SA projects delivering ecosystem services, flood protection and urban cooling
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Early infiltration systems were introduced to manage stormwater peak flow rates, however increasingly these water sensitive urban design assets are being installed to provide ecosystem services and build climate resilience within our streets and suburbs.
A site tour of the ecological sponges within the Newenham development in Mount Barker will be complemented by presentations on South Australian case studies that demonstrate the multiple benefits infiltration systems provide.
Following the seminar you will have a chance to network over drinks and nibbles.
- Site tour: Newenham ecological sponges | Joe La Spina, WGA
- Infiltration systems: managing silt and ground movement | Tim Johnson, City of Mitcham
- Characterisation of sediments in urban catchments found in infiltration systems – Kingswood case study | Harsha Sapdhare, UniSA/Space Down Under
- George Whittle Reserve infiltration system | John Zunis, City of Prospect
Joe is an industry leader in WSUD and sustainable stormwater management. He applies his skills across all scales of development including major SA infrastructure projects. His strong technical understanding of WSUD systems stems from local government and private consultancy with Wallbridge Gilbert Aztec.
Joe has implemented innovative projects featuring WSUD and is focused on delivering the best outcomes with regards to the environmental management of stormwater and its integration into many forms of development. Joe has developed and designed many projects featuring constructed wetlands, watercourse remediation, source control, infiltration systems, and erosion and sediment control practices. Joe has a keen focus on integrating engineering design with ecological system services.
His innovative WSUD projects have been recognised by industry peers for producing award winning designs at state and national awards for excellence in WSUD.
Tim’s professional and personal interests cover many areas of the biological, engineering and human sciences which overlap in his work in local government. As Mitcham Council’s Sustainable Infrastructure Engineer, his work at the boundary between civil engineering and urban horticulture focuses on enhancing natural and built assets through integration by design. Drawing on technical and academic knowledge and practical skills developed as a hands-on landscaper and horticulturist, Tim works with Council’s teams developing methods to demonstrate how green infrastructure can infiltrate stormwater into reactive clay soil to deliver drainage solutions, sustain urban vegetation and minimise impacts on built assets. In his civil engineering doctoral research, Tim showed that infiltration through permeable paving reduced reactive soil movement near trees and increased the depth at which their roots grew, thereby reducing the likelihood of pavement damage. Tim’s Adjunct roles with the University of South Australia-STEM and Flinders University’s College of Science and Engineering links their multi-disciplinary expertise with opportunities to conduct applied research in Council’s streets and parks. As a result, many of Mitcham’s working WSUD sites incorporate experimental design components and research partners are working on an ongoing basis to analyse the data they’re providing.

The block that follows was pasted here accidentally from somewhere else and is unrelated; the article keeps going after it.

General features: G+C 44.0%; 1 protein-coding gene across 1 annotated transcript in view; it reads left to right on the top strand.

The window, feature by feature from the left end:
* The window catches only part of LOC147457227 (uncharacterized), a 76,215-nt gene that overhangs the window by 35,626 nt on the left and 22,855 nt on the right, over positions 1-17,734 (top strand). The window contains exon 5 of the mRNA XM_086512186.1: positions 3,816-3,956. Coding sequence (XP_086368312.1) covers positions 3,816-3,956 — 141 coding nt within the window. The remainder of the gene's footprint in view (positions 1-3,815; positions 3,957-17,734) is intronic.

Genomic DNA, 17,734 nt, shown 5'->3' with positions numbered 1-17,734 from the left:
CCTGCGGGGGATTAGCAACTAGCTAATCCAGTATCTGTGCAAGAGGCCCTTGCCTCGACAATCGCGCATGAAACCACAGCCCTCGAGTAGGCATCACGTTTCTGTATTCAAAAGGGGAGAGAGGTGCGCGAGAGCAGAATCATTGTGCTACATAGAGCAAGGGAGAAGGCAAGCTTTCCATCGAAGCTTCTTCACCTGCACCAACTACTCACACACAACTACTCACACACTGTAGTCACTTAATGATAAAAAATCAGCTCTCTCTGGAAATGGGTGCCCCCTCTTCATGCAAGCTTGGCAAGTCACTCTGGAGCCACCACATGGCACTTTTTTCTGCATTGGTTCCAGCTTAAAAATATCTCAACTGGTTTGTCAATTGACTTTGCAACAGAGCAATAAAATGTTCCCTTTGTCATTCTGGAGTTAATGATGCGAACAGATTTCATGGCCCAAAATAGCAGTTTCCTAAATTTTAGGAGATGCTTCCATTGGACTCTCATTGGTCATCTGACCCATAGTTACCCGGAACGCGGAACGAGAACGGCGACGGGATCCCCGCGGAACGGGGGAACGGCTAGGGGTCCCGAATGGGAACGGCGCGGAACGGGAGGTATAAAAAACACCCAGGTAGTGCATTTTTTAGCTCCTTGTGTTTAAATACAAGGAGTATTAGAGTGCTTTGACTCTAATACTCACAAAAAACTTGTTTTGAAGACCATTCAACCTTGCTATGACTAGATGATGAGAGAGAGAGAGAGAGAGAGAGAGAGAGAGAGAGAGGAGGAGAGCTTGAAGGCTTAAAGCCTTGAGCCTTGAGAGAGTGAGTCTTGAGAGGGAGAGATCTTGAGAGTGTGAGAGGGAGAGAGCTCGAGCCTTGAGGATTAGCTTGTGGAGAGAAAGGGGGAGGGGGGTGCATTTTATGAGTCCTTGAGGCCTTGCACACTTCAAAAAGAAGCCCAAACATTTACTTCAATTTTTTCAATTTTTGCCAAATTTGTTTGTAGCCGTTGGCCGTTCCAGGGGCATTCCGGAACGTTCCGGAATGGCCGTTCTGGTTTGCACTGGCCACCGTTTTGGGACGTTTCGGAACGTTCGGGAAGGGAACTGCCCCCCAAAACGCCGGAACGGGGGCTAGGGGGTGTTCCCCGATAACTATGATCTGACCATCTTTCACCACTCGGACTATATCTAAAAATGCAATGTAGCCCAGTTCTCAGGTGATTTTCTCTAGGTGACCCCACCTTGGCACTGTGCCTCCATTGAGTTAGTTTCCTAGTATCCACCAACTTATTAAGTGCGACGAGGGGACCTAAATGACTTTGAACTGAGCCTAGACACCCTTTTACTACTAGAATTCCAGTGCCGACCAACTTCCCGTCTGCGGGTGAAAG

Harsha is a water and environmental engineer experienced in field monitoring, carbon sequestration assessment, hydraulic modelling, water quality, and economic and environmental impact assessment. She is currently working as a Research and Development Manager at Space Down Under.
Harsha obtained her PhD from the University of South Australia in 2020, and has published numerous scientific papers. Her research interest is in the investigation of cost-effectiveness and environmental impacts of infiltration systems and other green infrastructure or water sensitive urban development tools.
During her PhD, Harsha also received an Australian Postgraduate Research (APR) internship, and worked with the Legatus Group on the Community Wastewater Management Scheme Survey and Sludge Processing Plant Viability Investigation. She has published her research work in peer-reviewed journals and received a High Commendation award from the Natural and Built Environment Research Centre.
John is a driven civil engineer with a strong focus on innovative and integrated engineering solutions. In his role as Manager Infrastructure & Assets at City of Prospect, and through his project management experience of infrastructure delivery in past roles within local government, John is passionate about enhancing civil and landscape design projects with sustainable stormwater management approaches.
John has a diverse background in developing and managing the delivery of WSUD outcomes across several projects within City of Prospect, which has become a key focus in planning and design phases. His attention to detail and ability to problem solve has produced sustainable initiatives that enhance water infiltration across various assets that contribute to greening and stormwater management.
John strives to continually challenge conventional design methods and share his knowledge and experiences across the local government sector to inform and collaborate with others.